The Arkansas Democrat-Gazette made a little history last week in covering a historic threat, the COVID-19 outbreak that has shut down normal social life in the United States and around the globe.
“We held our first virtual budget meeting, led by the paper’s first woman managing editor,” said Terry Austin, the Sunday editor, 30-year veteran of the paper and my deskmate there for nearly a decade. He put the word out on Twitter, explaining that in newsrooms, a budget meeting isn’t about the bottom line, but rather “what goes on the front page.”
The new managing editor is Eliza Gaines, daughter of Publisher Walter Hussman Jr. She took over from retiring editor David Bailey last week as journalists worldwide coped with a new normal of reporting, avoiding once-crowded newsrooms, banning studio audiences and replacing face-to-face interviews with phone calls and teleconferencing.
Little Rock TV reporters were conducting interviews via Skype and similar programs, and many news organizations limited employee travel even as they pursue the biggest global story in years.
Cynthia Howell, one of the paper’s most experienced reporters, posted a photo on Twitter showing the vast Democrat-Gazette newsroom with rows of empty desks, with only two journalists in the frame. “Not a typical 7 p.m. Monday,” she said. “We are still working — just from our homes. It’s the new normal for now.”
Not at all a typical 7 p.m. Monday. We are all still working - just from our homes. It's the new normal for now. pic.twitter.com/BVZp7YSjMZ— Cynthia Howell Oman (@howelloman) March 16, 2020
Gaines said she was impressed with how her team “has pulled together both in the newsroom and remotely,” with a feeling “that we’re all in this together.”
The Democrat-Gazette, an early proponent of paid content as Hussman saw the folly of giving his news away when other publishers were rushing to free website models in the early 2000s, lifted the paywall on its virus coverage. The information, President Lynn Hamilton said, was simply too crucial for the public good to reserve only for paid readers.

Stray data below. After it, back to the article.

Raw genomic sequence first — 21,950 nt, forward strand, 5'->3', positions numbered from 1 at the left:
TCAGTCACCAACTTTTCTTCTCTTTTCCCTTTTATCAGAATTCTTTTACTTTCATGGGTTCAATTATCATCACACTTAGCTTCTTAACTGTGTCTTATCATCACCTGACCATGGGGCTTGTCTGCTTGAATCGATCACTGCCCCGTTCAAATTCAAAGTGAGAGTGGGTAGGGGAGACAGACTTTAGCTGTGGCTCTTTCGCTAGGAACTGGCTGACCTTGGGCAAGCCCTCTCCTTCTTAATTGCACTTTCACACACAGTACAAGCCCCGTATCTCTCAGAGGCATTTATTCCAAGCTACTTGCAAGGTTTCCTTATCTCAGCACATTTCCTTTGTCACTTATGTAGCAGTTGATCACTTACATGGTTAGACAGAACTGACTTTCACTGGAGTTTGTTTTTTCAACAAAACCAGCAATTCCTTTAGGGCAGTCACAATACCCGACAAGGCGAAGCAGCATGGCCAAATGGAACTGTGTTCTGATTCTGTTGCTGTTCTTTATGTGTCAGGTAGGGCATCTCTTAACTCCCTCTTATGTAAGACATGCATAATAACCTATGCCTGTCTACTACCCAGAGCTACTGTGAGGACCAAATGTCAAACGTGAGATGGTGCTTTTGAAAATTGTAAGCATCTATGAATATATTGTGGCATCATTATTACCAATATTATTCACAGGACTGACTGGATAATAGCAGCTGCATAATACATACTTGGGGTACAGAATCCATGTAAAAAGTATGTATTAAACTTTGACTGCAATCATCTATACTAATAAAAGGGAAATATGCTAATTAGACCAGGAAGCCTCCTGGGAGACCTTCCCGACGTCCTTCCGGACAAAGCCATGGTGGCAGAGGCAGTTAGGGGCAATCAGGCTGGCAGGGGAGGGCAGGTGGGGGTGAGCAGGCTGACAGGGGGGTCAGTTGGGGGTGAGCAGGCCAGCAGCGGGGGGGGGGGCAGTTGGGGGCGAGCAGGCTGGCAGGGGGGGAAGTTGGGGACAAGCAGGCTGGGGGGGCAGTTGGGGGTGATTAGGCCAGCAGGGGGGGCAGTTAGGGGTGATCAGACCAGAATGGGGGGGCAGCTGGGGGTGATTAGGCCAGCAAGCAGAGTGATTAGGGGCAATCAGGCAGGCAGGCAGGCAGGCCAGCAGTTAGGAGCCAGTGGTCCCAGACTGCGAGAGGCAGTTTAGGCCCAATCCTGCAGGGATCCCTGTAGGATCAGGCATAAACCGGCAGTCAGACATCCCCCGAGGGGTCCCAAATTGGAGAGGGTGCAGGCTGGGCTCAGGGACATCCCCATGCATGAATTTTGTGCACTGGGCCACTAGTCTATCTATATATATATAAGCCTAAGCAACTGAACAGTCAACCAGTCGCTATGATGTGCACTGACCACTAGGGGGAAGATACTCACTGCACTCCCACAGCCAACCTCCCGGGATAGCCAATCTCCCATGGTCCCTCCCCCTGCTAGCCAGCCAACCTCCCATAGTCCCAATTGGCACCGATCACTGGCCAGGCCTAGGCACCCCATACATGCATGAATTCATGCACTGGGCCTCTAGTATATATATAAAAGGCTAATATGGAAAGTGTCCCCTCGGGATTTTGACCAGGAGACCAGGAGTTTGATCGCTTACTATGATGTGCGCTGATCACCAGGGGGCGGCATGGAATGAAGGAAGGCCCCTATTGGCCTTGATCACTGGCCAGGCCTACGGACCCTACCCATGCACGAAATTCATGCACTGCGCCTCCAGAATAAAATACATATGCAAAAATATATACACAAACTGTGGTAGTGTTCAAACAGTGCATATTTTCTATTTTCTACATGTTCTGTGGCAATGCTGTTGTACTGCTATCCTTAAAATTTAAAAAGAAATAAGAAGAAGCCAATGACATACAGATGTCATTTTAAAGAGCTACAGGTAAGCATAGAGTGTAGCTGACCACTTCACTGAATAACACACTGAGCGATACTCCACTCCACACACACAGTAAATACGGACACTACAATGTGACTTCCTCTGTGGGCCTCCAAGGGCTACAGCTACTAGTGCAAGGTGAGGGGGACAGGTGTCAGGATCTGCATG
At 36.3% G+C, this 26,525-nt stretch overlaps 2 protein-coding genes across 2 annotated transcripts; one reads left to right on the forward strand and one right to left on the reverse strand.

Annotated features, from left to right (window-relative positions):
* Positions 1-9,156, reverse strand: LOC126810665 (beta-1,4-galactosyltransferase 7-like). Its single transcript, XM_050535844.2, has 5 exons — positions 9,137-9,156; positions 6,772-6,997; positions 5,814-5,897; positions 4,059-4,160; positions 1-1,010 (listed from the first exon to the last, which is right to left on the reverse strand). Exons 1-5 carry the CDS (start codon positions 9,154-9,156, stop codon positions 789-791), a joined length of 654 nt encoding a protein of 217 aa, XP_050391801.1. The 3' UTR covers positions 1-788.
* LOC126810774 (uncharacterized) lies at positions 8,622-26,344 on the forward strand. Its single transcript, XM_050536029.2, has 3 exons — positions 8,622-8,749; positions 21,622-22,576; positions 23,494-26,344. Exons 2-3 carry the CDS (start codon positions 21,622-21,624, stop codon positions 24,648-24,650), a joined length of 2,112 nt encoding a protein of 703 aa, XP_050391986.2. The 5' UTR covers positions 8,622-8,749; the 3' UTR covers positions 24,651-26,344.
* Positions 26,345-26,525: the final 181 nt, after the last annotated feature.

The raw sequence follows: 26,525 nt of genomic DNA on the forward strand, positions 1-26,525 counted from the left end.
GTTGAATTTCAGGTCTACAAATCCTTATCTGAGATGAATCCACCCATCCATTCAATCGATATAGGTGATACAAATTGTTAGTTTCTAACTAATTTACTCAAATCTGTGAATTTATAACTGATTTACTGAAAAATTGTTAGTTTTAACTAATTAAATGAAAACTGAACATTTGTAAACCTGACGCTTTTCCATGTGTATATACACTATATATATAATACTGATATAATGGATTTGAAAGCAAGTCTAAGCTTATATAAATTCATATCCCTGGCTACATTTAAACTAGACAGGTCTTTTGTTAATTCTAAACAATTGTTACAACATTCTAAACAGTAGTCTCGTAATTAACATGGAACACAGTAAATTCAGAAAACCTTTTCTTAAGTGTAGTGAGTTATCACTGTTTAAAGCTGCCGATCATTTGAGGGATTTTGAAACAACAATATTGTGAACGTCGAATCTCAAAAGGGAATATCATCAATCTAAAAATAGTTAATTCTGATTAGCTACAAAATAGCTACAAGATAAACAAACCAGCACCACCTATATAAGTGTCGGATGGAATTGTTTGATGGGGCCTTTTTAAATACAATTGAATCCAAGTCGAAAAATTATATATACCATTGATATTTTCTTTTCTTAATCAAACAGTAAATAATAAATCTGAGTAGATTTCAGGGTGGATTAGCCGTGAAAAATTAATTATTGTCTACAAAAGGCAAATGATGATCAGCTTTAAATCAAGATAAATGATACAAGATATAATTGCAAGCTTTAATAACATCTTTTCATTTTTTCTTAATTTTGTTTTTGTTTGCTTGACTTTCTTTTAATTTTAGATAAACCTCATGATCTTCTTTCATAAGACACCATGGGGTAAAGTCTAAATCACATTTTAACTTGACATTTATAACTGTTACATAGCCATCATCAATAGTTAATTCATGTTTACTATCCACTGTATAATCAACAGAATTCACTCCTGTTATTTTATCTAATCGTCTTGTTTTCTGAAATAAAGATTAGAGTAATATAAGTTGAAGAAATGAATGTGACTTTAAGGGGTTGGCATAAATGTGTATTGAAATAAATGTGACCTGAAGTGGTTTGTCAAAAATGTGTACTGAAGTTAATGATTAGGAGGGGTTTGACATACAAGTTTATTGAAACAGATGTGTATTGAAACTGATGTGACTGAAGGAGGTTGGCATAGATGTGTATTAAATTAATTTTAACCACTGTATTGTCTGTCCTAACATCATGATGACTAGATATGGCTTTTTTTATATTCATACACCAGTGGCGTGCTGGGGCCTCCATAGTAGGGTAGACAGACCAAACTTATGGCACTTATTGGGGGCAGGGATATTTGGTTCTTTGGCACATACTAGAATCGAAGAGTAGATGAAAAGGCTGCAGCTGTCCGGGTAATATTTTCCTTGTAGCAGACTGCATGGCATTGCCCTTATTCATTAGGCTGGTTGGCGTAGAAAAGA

“Newsroom staffers made that request,” Hamilton said, and he agreed it was a “good call.” He said employees were allowed to work at home “where technology and job duties allow.”
Gaines, who turned 33 last week, told Arkansas Business that the pandemic was “an unprecedented situation,” an elephant to tackle in her first week leading the Democrat-Gazette’s 100-worker newsroom. She had sat for an interview last month for a March 9 cover profile in Arkansas Business, discussing her faith in the paper’s new business model: gathering subscribers to pay $34 a month for digital subscriptions and printing a hands-on newspaper only on Sundays.
But the virus threat is, at least temporarily, superseding almost all business models. In a letter to readers, the paper said it was freeing up reportage “for the well-being of all Arkansans,” and working hard to provide “the most important and up-to-date coverage on COVID-19.”
A landing page for pandemic news is comprehensive and interactive, with headers like Arkansas cancellations, a map of in-state cases and answers to frequently asked questions. At a click, readers can also ask a question.
The free coverage comes with a pitch, not that there’s anything wrong with that. “Hopefully nonsubscribers who are turning to us now will realize the value of our product and become subscribers,” Gaines told Arkansas Business.
She said readers could expect a redeployment of some resources like the sports staff, which now has no games to cover. “We’re coming up with some creative solutions to fill the news hole due to canceled events and games,” Gaines said, advising readers to stay tuned.
In February’s interview, Gaines reflected on the importance of local journalism to Americans needing facts and on-the-ground reporting from sources they trust. These days, they increasingly put their trust in local outlets.
“My generation is very interested in knowing what’s going on in our country and our state,” she said. “I think the ‘fake news’ thing really helps us as a news industry because people don’t want to be fed false or biased information, and they are tired of getting their news from social media and then learning that it’s fake. We want to report straight facts and let them decide what the truth is.”